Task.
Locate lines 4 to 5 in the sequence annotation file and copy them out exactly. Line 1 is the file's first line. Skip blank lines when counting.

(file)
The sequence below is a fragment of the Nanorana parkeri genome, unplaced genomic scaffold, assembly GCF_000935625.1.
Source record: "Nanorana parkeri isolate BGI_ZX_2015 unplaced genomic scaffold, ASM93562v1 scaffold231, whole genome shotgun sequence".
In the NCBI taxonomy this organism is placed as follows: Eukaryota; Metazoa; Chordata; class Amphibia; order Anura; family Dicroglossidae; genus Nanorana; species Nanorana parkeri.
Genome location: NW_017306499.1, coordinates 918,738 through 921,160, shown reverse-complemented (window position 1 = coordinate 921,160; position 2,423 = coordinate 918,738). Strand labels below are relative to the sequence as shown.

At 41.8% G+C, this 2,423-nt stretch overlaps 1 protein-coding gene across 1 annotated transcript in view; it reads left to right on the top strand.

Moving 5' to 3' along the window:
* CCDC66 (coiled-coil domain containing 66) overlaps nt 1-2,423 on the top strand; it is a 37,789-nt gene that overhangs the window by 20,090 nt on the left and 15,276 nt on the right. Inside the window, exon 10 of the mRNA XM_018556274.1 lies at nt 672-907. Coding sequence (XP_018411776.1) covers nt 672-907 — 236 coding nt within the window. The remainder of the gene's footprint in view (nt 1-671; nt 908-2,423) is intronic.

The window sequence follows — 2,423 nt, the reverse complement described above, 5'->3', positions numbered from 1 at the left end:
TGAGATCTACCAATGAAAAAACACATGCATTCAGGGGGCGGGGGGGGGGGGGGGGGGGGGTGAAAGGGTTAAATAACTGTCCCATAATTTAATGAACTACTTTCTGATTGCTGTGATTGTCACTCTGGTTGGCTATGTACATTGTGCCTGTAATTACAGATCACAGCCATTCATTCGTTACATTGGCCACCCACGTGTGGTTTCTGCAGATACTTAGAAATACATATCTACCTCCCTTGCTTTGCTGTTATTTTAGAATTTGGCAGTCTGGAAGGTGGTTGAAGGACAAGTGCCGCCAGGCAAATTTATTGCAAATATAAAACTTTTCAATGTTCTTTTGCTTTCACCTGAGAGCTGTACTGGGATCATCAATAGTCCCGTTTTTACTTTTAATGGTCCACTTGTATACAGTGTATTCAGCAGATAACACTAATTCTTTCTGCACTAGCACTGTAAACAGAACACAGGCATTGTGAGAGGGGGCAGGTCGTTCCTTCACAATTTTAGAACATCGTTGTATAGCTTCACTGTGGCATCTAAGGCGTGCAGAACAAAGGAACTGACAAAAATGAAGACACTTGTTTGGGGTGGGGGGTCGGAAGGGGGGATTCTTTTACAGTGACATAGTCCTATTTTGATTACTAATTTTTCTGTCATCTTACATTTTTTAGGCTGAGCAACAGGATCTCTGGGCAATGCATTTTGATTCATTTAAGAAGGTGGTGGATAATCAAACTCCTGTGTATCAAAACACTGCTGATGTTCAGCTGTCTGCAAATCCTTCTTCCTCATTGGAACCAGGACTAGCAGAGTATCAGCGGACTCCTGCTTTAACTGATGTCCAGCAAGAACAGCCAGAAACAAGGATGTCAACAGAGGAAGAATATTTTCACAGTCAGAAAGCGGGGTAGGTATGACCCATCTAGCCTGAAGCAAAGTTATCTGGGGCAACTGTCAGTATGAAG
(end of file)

Genome location: NW_017306499.1, coordinates 918,738 through 921,160, shown reverse-complemented (window position 1 = coordinate 921,160; position 2,423 = coordinate 918,738). Strand labels below are relative to the sequence as shown.

At 41.8% G+C, this 2,423-nt stretch overlaps 1 protein-coding gene across 1 annotated transcript in view; it reads left to right on the top strand.